When Mark Zuckerberg announced to Indian newspaper reporters, in the US for prime minister Narendra Modi’s visit to Silicon Valley, that he wanted to spread the internet, the whole internet, many scoffed and recalled what they called Splinternet—that’s the term used by the net neutrality camp to describe the stripped-down internet Facebook offers, now christened Free Basics. Yet, Zuckerberg’s internet.org—of which Free Basics is the part you experience on your phone—is a lot more. The Trai, which is examining the responses it has got to its net neutrality consultation, will have the final word on whether Free Basics violates net neutrality, but it is difficult to see how a service that offers some internet is worse than not having any internet at all. Right now, in India, Free Basics is offered through RCom, but even a Bharti Airtel or a Vodafone can offer the service if they wish. Google is not available on Free Basics in India, but it is in Zambia—which entity wants to be on Free Basics is entirely voluntary. So how splintered the Free Basics internet is really depends on whom all want to get on to the platform, it is not a restriction that Facebook is putting. The way it works is that anyone in India with even a basic feature phone goes to the browser, types in freebasics.com and the RCom servers automatically recognise this as a command and connect it to the internet—no one pays for this service, it is all free; in order to keep costs affordable, though, the stripped-down site is very light and does not offer features like video or streaming. According to Facebook, the RCom data shows more than 40% of those coming in through Free Basics graduate to paid services within a month, to be able to use the full-blown sites with video and other features —in that sense, it is like a free sample that drives business towards internet providers eventually.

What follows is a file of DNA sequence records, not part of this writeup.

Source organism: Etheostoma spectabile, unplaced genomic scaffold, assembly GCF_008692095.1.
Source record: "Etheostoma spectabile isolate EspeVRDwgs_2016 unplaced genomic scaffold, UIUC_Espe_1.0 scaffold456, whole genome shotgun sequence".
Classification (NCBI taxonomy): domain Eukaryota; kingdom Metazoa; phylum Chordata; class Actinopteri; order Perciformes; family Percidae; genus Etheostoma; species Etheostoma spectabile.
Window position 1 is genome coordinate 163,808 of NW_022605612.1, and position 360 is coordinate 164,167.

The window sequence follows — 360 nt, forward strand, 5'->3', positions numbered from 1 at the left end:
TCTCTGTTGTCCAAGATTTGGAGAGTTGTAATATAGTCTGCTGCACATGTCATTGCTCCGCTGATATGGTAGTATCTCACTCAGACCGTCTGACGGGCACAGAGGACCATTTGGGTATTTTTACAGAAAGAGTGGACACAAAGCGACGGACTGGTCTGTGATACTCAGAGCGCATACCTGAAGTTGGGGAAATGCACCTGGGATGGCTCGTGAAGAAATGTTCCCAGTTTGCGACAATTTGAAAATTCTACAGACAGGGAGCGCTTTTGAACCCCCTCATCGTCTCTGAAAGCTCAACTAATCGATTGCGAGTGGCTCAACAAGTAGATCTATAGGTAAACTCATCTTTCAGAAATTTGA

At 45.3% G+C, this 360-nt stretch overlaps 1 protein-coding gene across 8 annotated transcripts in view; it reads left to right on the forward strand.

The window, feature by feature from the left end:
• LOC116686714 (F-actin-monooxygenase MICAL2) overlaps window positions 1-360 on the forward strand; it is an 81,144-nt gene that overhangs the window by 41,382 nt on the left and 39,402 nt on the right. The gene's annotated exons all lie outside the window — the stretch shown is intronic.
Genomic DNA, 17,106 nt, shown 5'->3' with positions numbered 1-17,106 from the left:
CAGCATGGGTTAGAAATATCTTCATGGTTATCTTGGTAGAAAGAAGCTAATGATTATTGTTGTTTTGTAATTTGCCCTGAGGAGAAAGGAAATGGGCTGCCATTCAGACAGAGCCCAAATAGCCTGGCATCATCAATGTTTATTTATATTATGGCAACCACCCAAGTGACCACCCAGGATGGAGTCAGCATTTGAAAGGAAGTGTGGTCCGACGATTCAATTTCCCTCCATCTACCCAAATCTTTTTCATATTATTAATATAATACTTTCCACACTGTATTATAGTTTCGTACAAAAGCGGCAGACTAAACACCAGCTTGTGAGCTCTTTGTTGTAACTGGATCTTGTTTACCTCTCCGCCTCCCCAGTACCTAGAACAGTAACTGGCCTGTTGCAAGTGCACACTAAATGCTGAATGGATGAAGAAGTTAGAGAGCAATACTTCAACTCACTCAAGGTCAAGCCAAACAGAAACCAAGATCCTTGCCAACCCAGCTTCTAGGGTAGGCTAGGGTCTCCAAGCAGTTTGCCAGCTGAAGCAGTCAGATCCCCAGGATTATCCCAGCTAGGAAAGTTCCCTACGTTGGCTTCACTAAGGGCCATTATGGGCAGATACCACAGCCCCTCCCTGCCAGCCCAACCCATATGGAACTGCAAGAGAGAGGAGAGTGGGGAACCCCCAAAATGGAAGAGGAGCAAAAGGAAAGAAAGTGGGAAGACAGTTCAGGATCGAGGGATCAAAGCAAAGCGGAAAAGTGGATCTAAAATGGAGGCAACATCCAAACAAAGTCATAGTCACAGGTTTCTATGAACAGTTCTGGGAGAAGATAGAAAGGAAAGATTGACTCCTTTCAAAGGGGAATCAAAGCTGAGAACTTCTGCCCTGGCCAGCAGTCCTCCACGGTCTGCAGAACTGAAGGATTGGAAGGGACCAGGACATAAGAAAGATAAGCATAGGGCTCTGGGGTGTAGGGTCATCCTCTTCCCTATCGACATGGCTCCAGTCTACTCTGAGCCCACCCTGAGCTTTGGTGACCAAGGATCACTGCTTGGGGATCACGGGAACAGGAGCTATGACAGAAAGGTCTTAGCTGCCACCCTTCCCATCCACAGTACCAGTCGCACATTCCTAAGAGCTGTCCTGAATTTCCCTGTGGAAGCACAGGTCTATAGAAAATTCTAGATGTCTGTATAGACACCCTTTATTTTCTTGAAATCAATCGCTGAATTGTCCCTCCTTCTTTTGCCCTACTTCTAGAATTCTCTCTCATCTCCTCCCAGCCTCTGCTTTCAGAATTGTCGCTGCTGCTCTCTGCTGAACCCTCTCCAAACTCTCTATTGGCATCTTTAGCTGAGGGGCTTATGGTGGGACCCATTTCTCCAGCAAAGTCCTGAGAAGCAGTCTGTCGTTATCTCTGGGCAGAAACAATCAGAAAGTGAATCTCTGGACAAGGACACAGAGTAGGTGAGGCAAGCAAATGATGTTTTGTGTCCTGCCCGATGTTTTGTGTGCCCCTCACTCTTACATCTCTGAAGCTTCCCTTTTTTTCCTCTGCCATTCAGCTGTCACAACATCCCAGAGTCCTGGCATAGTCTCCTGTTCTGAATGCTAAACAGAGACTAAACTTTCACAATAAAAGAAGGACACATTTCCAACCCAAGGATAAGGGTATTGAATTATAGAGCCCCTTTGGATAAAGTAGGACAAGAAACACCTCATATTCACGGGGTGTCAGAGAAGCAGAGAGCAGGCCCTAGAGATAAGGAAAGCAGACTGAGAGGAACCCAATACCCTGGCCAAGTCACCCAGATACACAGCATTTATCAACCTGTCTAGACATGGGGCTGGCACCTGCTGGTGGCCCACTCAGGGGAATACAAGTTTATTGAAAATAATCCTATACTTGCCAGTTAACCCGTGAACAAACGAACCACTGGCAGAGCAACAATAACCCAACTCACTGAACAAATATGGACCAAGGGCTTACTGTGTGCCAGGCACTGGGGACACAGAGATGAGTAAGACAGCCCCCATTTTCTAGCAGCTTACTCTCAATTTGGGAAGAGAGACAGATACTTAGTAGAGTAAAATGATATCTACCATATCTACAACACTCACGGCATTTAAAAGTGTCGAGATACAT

Internet.org’s larger game plan, though, is not just to provide internet facilities to people who can access it but cannot afford it, it is also to provide the internet in places where there is no access in the sense of either landline or mobile phone connectivity—around a tenth of the world’s population falls in this category. This is where projects like Google’s Loon and Facebook’s internet.org come in. Facebook plans to have satellites or drones cover these parts of the world, including in India, and provide access. While the net neutrality camp may hate internet.org, both the government and telcos should welcome it since it reduces their burden—financial and physical—in connecting 1.2 billion Indians to the internet.